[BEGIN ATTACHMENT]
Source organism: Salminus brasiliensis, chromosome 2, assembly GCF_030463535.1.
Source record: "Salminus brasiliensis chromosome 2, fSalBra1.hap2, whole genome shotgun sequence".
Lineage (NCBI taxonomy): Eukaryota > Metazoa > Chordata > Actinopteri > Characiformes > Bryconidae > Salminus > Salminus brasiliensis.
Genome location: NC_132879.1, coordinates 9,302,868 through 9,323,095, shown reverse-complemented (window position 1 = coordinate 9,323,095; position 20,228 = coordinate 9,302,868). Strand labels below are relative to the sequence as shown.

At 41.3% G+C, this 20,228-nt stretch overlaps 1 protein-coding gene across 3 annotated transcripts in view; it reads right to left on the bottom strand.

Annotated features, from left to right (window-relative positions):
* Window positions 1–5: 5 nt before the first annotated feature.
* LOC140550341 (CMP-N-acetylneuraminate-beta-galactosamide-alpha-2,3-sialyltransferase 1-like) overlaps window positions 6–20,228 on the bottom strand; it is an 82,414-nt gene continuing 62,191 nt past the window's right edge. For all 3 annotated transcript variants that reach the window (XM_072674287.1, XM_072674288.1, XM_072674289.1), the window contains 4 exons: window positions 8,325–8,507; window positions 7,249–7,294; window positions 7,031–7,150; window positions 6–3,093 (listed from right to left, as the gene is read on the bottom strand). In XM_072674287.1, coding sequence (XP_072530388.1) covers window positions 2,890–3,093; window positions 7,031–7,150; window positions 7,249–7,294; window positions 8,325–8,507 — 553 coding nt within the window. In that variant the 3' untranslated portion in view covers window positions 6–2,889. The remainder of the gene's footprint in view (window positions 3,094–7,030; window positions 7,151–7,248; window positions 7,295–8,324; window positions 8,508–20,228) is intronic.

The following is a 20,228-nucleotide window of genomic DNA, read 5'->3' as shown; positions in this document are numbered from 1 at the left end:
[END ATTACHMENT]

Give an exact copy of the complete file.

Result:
Source organism: Salminus brasiliensis, chromosome 2, assembly GCF_030463535.1.
Source record: "Salminus brasiliensis chromosome 2, fSalBra1.hap2, whole genome shotgun sequence".
Lineage (NCBI taxonomy): Eukaryota > Metazoa > Chordata > Actinopteri > Characiformes > Bryconidae > Salminus > Salminus brasiliensis.
Genome location: NC_132879.1, coordinates 9,302,868 through 9,323,095, shown reverse-complemented (window position 1 = coordinate 9,323,095; position 20,228 = coordinate 9,302,868). Strand labels below are relative to the sequence as shown.

At 41.3% G+C, this 20,228-nt stretch overlaps 1 protein-coding gene across 3 annotated transcripts in view; it reads right to left on the bottom strand.

Annotated features, from left to right (window-relative positions):
* Window positions 1–5: 5 nt before the first annotated feature.
* LOC140550341 (CMP-N-acetylneuraminate-beta-galactosamide-alpha-2,3-sialyltransferase 1-like) overlaps window positions 6–20,228 on the bottom strand; it is an 82,414-nt gene continuing 62,191 nt past the window's right edge. For all 3 annotated transcript variants that reach the window (XM_072674287.1, XM_072674288.1, XM_072674289.1), the window contains 4 exons: window positions 8,325–8,507; window positions 7,249–7,294; window positions 7,031–7,150; window positions 6–3,093 (listed from right to left, as the gene is read on the bottom strand). In XM_072674287.1, coding sequence (XP_072530388.1) covers window positions 2,890–3,093; window positions 7,031–7,150; window positions 7,249–7,294; window positions 8,325–8,507 — 553 coding nt within the window. In that variant the 3' untranslated portion in view covers window positions 6–2,889. The remainder of the gene's footprint in view (window positions 3,094–7,030; window positions 7,151–7,248; window positions 7,295–8,324; window positions 8,508–20,228) is intronic.

The following is a 20,228-nucleotide window of genomic DNA, read 5'->3' as shown; positions in this document are numbered from 1 at the left end: